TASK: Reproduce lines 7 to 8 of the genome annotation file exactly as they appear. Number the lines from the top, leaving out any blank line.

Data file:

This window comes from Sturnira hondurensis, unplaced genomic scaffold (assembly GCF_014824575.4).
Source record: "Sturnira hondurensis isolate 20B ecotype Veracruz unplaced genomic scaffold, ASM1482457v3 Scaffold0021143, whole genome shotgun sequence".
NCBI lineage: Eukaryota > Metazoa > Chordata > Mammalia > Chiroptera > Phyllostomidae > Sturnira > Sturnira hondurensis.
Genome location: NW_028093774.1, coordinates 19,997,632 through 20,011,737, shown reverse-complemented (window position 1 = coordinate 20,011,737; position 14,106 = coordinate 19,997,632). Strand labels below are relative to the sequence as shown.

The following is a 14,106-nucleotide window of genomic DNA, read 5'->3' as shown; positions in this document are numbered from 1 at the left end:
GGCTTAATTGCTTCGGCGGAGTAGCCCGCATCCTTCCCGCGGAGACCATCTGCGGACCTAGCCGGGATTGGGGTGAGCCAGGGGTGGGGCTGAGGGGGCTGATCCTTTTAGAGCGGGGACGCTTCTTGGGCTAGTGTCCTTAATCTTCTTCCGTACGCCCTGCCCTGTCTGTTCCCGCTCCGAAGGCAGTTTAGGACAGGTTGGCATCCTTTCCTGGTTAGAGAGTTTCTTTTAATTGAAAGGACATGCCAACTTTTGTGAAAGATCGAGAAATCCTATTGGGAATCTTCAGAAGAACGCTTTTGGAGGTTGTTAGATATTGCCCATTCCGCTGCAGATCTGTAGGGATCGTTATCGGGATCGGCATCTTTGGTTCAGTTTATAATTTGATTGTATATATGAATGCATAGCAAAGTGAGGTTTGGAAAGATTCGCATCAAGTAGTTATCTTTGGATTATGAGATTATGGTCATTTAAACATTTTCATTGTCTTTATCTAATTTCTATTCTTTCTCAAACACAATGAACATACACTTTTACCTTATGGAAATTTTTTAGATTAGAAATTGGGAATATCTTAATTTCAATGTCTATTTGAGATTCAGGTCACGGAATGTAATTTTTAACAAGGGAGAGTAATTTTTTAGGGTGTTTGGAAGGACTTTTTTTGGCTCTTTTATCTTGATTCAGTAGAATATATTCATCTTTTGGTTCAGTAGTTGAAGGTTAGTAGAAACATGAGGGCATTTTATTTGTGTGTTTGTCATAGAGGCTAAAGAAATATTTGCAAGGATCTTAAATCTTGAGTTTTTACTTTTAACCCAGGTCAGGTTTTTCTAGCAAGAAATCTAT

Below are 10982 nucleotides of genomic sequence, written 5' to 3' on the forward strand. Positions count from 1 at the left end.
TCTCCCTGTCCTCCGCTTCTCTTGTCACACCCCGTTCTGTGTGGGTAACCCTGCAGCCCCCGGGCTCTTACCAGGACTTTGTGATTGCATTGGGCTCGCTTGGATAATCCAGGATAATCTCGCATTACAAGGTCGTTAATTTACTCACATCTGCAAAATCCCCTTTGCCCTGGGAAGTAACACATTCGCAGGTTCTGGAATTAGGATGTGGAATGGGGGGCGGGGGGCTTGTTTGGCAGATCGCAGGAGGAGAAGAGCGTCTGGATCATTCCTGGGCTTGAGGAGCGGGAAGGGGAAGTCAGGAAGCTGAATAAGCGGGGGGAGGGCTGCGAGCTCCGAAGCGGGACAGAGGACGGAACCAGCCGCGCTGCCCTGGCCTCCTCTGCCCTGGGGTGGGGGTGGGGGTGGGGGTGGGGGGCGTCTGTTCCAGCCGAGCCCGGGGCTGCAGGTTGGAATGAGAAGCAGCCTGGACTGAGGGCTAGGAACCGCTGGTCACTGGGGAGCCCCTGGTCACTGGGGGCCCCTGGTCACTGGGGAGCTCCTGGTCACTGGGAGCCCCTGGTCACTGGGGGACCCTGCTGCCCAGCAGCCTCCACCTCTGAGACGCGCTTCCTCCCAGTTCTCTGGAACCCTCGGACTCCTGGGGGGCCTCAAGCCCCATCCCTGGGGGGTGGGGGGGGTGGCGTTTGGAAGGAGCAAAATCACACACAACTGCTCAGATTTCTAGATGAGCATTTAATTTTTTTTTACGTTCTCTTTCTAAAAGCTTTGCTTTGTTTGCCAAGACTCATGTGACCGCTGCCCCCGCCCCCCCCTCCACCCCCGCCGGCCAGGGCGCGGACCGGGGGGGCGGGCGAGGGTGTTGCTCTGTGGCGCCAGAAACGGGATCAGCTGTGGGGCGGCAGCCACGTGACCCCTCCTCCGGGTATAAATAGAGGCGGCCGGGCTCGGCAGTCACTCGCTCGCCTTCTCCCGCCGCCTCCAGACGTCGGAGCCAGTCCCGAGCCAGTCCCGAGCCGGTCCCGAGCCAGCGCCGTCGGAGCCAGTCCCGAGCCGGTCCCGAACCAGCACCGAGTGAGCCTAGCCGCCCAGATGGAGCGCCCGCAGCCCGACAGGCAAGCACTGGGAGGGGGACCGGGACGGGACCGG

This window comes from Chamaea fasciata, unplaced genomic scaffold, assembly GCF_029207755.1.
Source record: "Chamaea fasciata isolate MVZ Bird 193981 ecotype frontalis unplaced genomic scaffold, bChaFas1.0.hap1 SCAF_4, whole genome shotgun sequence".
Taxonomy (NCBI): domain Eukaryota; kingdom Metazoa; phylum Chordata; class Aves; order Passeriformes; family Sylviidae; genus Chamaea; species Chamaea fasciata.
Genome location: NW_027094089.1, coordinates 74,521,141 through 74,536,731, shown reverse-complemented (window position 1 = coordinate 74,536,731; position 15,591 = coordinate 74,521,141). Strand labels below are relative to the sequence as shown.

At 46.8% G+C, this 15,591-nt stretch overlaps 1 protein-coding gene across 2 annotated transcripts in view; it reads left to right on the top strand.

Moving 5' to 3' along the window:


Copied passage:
Below are 10982 nucleotides of genomic sequence, written 5' to 3' on the forward strand. Positions count from 1 at the left end.
TCTCCCTGTCCTCCGCTTCTCTTGTCACACCCCGTTCTGTGTGGGTAACCCTGCAGCCCCCGGGCTCTTACCAGGACTTTGTGATTGCATTGGGCTCGCTTGGATAATCCAGGATAATCTCGCATTACAAGGTCGTTAATTTACTCACATCTGCAAAATCCCCTTTGCCCTGGGAAGTAACACATTCGCAGGTTCTGGAATTAGGATGTGGAATGGGGGGCGGGGGGCTTGTTTGGCAGATCGCAGGAGGAGAAGAGCGTCTGGATCATTCCTGGGCTTGAGGAGCGGGAAGGGGAAGTCAGGAAGCTGAATAAGCGGGGGGAGGGCTGCGAGCTCCGAAGCGGGACAGAGGACGGAACCAGCCGCGCTGCCCTGGCCTCCTCTGCCCTGGGGTGGGGGTGGGGGTGGGGGTGGGGGGCGTCTGTTCCAGCCGAGCCCGGGGCTGCAGGTTGGAATGAGAAGCAGCCTGGACTGAGGGCTAGGAACCGCTGGTCACTGGGGAGCCCCTGGTCACTGGGGGCCCCTGGTCACTGGGGAGCTCCTGGTCACTGGGAGCCCCTGGTCACTGGGGGACCCTGCTGCCCAGCAGCCTCCACCTCTGAGACGCGCTTCCTCCCAGTTCTCTGGAACCCTCGGACTCCTGGGGGGCCTCAAGCCCCATCCCTGGGGGGTGGGGGGGGTGGCGTTTGGAAGGAGCAAAATCACACACAACTGCTCAGATTTCTAGATGAGCATTTAATTTTTTTTTACGTTCTCTTTCTAAAAGCTTTGCTTTGTTTGCCAAGACTCATGTGACCGCTGCCCCCGCCCCCCCCTCCACCCCCGCCGGCCAGGGCGCGGACCGGGGGGGCGGGCGAGGGTGTTGCTCTGTGGCGCCAGAAACGGGATCAGCTGTGGGGCGGCAGCCACGTGACCCCTCCTCCGGGTATAAATAGAGGCGGCCGGGCTCGGCAGTCACTCGCTCGCCTTCTCCCGCCGCCTCCAGACGTCGGAGCCAGTCCCGAGCCAGTCCCGAGCCGGTCCCGAGCCAGCGCCGTCGGAGCCAGTCCCGAGCCGGTCCCGAACCAGCACCGAGTGAGCCTAGCCGCCCAGATGGAGCGCCCGCAGCCCGACAGGCAAGCACTGGGAGGGGGACCGGGACGGGACCGG